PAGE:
Big credit to Patrick Kennedy from ServeTheHome for spotting this gem on the show floor, but it looks like if you want a Chinese branded EPYC CPU with some minor changes, it’s coming. Back in 2016, AMD and Hianjin Jaiguang Advanced Technology Investment Co. (THATIC) formed a joint venture (JV) to develop custom Zen-based processors just for the Chinese market. Within the JV, AMD would provide its Zen microarchitecture, whereas the rest of the SoC would be designed by the JV. AMD owns 49% of the company, while THATIC owns 51%. The first product out of that partnership is the Hugon Dhyana family of processors, and the first retailer with systems is Sugon.

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There are lots of questions surrounding exactly what these CPUs are. A Weibo user from China has published a screenshot allegedly taken on one of Hugon Dhyana-based machines which reveals that the eight-core Dhyana 3185 features 768 KB L1 cache, 4 MB L2 cache, and 16 MB L3 cache, the same configuration as AMD’s low-end eight-core EPYC processors. They look like EPYC processors, but with different cryptography engines inside the chip. Differences beyond that are unknown, but it still uses the same packaging and the same socket as EPYC. Now with a visual image, we can tell another key significant difference – while the carrier for Threadripper is orange, and for EPYC is blue, with Hygon CPUs it is red. This is very important.

Other details about the CPU were not present – we found the CPU in a system being developed by one of the JV OEM partners. We’re working with that partner to hopefully get a system in for testing.

Interestingly enough, we got the bottom right of the CPU translated. A literal translation is 

'Using Cores to Calculate The Future'

However, the second character used in the slogan is a homonym, which could be translated as:

'Using Passion to Calculate The Future'

For a Chinese CPU, the synergestic phrasing is very poetic.

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Note, if anyone from Sugon or Hygon wants to get in touch to talk about a review, please email our CPU editor Dr. Ian Cutress:

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  • extide - Thursday, May 30, 2019 - link

    I bet this works just like the MS/Sony deals. This is a semi-custom chip, using the Zen core, and their 3rd party encryption IP. I would imagine they want it to be fabbed in China but I don't think there are any fabs that can do small enough nodes to make this product so it would have to be GF?TSMC, and probably GF 14nm, like the regular ones.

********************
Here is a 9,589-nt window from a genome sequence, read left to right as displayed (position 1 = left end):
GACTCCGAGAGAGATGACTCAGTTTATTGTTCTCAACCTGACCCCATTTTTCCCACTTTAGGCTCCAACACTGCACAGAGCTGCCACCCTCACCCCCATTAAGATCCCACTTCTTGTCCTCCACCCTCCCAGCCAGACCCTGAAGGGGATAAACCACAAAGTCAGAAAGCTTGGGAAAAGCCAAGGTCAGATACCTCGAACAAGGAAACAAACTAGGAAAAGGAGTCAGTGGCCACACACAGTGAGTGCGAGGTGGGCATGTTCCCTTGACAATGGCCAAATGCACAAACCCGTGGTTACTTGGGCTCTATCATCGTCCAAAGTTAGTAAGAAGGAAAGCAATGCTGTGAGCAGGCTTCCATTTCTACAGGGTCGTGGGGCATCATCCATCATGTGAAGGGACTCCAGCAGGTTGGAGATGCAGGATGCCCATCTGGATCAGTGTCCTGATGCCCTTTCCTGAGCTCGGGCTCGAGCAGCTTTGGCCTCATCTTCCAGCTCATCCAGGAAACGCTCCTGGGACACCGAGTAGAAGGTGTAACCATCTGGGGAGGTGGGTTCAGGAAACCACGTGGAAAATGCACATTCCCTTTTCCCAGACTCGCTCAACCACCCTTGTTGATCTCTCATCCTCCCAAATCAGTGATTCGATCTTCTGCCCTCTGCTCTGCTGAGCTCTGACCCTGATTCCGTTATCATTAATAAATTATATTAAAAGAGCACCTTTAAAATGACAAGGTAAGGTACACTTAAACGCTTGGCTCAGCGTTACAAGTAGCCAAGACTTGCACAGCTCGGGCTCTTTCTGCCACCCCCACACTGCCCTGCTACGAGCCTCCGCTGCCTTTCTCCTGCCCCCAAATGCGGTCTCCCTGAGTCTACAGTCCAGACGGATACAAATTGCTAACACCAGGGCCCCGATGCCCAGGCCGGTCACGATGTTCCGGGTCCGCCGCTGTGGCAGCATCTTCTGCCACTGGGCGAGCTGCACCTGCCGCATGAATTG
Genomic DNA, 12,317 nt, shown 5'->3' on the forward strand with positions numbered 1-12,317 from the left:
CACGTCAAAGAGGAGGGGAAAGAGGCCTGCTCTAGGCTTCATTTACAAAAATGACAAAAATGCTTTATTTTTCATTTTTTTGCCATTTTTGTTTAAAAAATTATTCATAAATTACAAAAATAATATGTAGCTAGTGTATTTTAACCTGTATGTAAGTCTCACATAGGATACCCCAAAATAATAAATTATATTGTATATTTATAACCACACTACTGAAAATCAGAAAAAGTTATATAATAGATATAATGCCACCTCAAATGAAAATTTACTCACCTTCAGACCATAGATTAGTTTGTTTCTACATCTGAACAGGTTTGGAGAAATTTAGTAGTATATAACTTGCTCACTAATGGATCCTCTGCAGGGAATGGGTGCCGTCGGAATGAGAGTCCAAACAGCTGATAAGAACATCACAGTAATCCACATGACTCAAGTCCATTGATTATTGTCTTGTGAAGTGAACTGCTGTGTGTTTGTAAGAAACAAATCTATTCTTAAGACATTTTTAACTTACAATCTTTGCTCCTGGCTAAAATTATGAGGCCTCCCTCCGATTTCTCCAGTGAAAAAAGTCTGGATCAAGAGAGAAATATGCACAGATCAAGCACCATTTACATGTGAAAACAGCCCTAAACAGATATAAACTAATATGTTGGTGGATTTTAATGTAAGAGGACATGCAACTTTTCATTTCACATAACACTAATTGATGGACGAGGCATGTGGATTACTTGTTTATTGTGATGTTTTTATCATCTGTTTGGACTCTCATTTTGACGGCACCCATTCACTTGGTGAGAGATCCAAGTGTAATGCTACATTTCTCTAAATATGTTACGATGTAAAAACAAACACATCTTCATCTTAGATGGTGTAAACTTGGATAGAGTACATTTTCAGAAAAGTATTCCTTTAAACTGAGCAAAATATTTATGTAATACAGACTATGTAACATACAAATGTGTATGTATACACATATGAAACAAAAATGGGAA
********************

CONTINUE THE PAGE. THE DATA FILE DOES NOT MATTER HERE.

• edzieba - Thursday, May 30, 2019 - link

    If watercooled, one could plumb it with Tygon!
  • Lord of the Bored - Friday, May 31, 2019 - link

    And if it were in Ghostbusters, it'd be used by Egon!
  • 69369369 - Thursday, May 30, 2019 - link

    This comments section:

  • GreenReaper - Thursday, May 30, 2019 - link

    It is, though! It's even red - a blatant tip of the hat to AMD's overlords in Beijing.
  • quadibloc - Friday, May 31, 2019 - link

    Speaking of poetry... I notice the chip says that it was designed in Chengdu. That city used to have its name spelled in a lot of different ways in English. One of them was used by Samuel Taylor Coleridge.

    Yes, the disco palace built with the help of the Muse Terpsichore was named after the Chinese city of Chengdu... in the movie wherein said Muse was portrayed by the lovely Olivia Newton-John.

    In Xanadu did Kublai Khan a stately pleasure dome decree...
  • quadibloc - Friday, May 31, 2019 - link

    I see I am mistaken, although there is a Xanadu hotel in Chengdu to capitalize on the confusion I apparently have shared with others. Kublai Khan built his stately palace, with a movable pleasure hut, in Shengdu, which is a city in the Chinese region of Inner Mongolia; Changdu, on the other hand, is a city in Szechwan province, which is in the southern part of China, not the northern part.
  • SeanNing - Friday, May 31, 2019 - link

    Woa! What a surprise to meet someone interested in our culture here!
    I actually am a chinese, and I'm from Inner Mongolia Autonomous Region.
    The palace you mentioned is called 忽必烈夏宫, 忽必烈 is Kublai Khan,夏means summer,宫is palace. It's also called 忽必烈行宫, which literally means Kublai Khan moving palace, but in fact, it isn't a movable hut ,the only thing moving is Kublai Khan himself.
    When summer becomes hot, emperor travels to somewhere cool and pleasing, then build a palace there and enjoy his summer time there. So "moving palace" doesn't move, the emperor moves to the palace.
  • SeanNing - Friday, May 31, 2019 - link

    The "Xanadu" you mentioned, is 上都, which literally means upper Capital.
    During Yuan Dynasty, there were two Capital, 上都(upper Capital) and 大都(big Capital).
    上都(upper Capital) is in inner mongolia, and 上都(upper Capital) is also called 夏都(summer Capital). Because Kublai Khan spends his summer here.
    大都(big Capital) is Beijing.
  • SeanNing - Friday, May 31, 2019 - link

    Anyhow, this chip is assembled in Chengdu(in Szechwan), farrrrr away from my hometown.
    Hmmm, pity.

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